Following a poor commercial and critical reception upon its international release, Just a Gigolo was pulled from theaters as the reportedly disorganized and boozing director Hemmings tried to recut it. Bowie essentially disavowing the film and Germany boycotting it for its depiction of Nazi life didn’t help the matter.
Supplier Shout! Factory’s just-released widescreen, uncut Blu-ray edition of Gigolo marks the film’s first U.S. appearance since its VHS release in chopped-up form back in 1989. Bonuses includes a 30-page booklet with production notes by producer/co-screenwriter Joshua Sinclair, a commentary track by assistant-to-the-director Rory MacLean, and a half-hour featurette including interviews with both of them. Taken together, the supplements offer some great insight into the genesis of the film, its production and sublime cast, and how everything went wrong.
The most interesting bits involve screen icon Dietrich, who was wooed to make her first screen appearance in 15 years with an offer of $250,000 (as well as regular deliveries of roses and champagne) for two days of work. Sinclair also notes that it cost an additional half-million dollars to shoot Dietrich’s seven minutes of scenes in Paris since she refused to return to West Berlin. Further, the film’s on-screen meeting between Bowie and Dietrich never actually happened in real life, as Bowie’s scenes were shot in Berlin and the Paris footage of Dietrich was edited into the film, with the director himself standing in for Bowie for their big scene together.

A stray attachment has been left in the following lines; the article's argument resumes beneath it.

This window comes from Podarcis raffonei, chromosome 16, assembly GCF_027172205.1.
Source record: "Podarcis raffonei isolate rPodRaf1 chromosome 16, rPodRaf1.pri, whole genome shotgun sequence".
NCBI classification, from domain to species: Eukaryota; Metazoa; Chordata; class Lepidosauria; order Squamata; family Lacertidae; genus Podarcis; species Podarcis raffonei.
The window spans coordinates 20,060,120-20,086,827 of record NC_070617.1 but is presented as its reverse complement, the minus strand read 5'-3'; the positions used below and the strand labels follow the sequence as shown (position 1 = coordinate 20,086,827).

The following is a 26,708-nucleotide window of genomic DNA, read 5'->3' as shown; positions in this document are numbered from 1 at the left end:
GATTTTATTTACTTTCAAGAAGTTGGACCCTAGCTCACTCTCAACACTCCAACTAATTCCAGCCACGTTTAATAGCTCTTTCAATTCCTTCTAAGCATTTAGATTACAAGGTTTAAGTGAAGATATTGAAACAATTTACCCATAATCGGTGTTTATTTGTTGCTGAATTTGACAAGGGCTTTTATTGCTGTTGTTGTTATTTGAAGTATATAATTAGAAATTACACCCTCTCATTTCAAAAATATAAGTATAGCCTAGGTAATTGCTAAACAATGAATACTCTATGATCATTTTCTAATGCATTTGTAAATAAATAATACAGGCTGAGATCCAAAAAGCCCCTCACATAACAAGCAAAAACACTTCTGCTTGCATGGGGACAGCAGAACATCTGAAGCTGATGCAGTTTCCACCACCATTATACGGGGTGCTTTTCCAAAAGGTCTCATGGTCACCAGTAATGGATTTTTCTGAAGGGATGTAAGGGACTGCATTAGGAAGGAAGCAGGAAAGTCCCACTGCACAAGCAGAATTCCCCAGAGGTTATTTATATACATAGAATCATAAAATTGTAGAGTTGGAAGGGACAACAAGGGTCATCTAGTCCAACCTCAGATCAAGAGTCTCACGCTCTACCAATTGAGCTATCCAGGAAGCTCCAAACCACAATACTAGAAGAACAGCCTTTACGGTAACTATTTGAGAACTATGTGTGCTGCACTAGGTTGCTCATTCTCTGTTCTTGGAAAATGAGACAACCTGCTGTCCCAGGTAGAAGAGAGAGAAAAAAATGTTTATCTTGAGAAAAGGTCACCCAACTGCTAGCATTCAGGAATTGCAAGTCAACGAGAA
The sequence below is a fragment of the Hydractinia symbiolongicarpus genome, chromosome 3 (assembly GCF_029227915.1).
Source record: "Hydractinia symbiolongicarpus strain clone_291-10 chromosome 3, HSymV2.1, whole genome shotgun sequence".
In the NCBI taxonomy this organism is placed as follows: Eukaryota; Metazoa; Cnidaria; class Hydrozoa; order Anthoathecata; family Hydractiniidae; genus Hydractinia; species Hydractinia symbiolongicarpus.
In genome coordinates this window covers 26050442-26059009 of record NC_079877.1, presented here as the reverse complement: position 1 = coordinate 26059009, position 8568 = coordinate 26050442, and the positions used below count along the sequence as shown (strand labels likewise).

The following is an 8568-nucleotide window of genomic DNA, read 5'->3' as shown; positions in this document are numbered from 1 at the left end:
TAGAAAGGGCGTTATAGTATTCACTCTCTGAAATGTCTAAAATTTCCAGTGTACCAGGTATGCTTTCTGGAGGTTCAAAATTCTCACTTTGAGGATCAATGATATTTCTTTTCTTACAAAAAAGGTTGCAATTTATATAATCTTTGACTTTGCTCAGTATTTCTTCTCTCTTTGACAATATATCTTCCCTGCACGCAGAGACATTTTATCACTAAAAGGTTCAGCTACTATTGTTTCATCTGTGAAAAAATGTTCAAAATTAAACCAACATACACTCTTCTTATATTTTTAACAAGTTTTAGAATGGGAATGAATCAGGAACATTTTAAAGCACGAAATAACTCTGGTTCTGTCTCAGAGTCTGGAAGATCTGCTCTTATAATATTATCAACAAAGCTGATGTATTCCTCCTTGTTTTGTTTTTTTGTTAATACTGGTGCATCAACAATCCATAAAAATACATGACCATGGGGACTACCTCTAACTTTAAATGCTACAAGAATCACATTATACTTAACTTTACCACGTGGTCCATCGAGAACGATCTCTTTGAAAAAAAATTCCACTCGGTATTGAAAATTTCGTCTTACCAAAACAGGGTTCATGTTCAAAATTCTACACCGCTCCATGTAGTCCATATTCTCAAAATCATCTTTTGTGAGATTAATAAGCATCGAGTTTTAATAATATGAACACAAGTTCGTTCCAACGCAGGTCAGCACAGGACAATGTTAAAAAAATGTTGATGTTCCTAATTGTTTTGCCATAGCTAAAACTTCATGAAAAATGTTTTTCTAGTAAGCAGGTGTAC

Nutty production tales also pepper the story of the 1988 Italian supernatural horror film Nosferatu in Venice, starring Klaus Kinski, a bizarre, unofficial sequel-in-name-only to Werner Herzog’s 1970 Nosferatu the Vampyre, which also starred the irascible, bordering-on-the-uncontrollable Kinski.
Produced and directed by Italian film impresario Augusto Caminito (who took the director’s chair after a handful of previous helmers dropped out), the film follows a British professor (Christopher Plummer) who travels to The Floating City to investigate the whereabouts of the legendary vampire Nosferatu, whose last sighting was during Venice’s Carnival in the 18th century. Wouldn’t you know that the professor joins a séance that awakens Nosferatu from his 200-year slumber and unleashes him on an unsuspecting Venice?